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  HOME | Cuba

U.S. Will Not Ease Sanctions on Cuba Unless Reforms Are Made

WASHINGTON – U.S. President Barack Obama will not take measures to ease the embargo on Cuba unless the government of Havana makes significant progress in democratic and economic reforms, said his deputy national security advisor, Antony Blinken.

Blinken made the comment on Wednesday when Cuban-American senator, Democrat Marco Rubio asked him about rumors that Obama was going to use executive measures to relax part of the economic embargo on Cuba.

“Unless Cuba is able to demonstrate that it is taking meaningful steps to move forward, I don’t see how can we move forward in the relationship,” Blinken said.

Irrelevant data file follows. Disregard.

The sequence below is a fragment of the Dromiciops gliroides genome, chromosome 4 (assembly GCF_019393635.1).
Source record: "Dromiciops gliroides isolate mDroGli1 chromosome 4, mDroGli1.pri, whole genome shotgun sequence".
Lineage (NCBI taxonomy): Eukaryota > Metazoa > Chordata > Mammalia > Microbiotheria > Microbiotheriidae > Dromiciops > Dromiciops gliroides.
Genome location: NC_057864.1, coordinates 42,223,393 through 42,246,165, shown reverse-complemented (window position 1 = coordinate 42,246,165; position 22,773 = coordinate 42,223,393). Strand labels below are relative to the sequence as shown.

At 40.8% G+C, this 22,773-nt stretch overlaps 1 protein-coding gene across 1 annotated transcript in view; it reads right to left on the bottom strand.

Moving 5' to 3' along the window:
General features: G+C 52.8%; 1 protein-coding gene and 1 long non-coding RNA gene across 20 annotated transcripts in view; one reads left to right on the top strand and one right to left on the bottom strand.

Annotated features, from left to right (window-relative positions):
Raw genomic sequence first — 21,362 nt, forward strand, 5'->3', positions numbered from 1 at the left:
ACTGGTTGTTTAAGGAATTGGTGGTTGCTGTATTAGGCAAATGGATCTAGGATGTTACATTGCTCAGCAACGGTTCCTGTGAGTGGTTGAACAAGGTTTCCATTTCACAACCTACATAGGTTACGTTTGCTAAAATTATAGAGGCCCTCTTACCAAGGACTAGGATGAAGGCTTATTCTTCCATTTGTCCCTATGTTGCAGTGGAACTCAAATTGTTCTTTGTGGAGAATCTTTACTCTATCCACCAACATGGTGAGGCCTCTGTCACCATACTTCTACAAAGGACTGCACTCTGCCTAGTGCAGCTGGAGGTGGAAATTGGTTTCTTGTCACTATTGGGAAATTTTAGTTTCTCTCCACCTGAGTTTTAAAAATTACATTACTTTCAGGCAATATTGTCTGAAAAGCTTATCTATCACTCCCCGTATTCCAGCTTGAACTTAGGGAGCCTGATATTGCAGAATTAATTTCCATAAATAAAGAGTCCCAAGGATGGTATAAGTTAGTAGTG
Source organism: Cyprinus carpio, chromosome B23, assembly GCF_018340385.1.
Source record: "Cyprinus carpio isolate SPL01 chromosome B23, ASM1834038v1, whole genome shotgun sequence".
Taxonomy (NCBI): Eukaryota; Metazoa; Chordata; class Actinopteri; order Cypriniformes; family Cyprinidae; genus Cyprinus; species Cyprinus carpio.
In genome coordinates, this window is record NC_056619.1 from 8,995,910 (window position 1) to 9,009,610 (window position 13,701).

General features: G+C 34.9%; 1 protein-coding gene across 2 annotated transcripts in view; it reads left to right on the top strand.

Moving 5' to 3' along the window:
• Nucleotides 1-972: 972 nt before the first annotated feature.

He added that the President had ideas to help move Cuba in a democratic direction, but it all depends on Cuba and its actions.

The deputy national security advisor has been nominated by Obama to become the State Department’s number two and was appearing before a Senate panel for his confirmation hearings.

U.S. academic and political circles have been debating the possibility of normalizing relationships with Cuba, a country with which the U.S. ended its diplomatic ties in 1961 and on which economic and trade embargo were imposed in 1962.

Blinken said that the “unjust imprisonment” in Cuba of American subcontractor Alan Gross since 2009 was also an obstacle for improving ties.

In the Senate hearing, another Cuban senator, Democrat Bob Menendez, said that Cuba should not be allowed to attend the 2015 Summit of the Americas to be held in Panama.

The U.S. government has yet to confirm it will attend the summit but argues that Cuba should not be permitted as it does not comply with democratic ideals.

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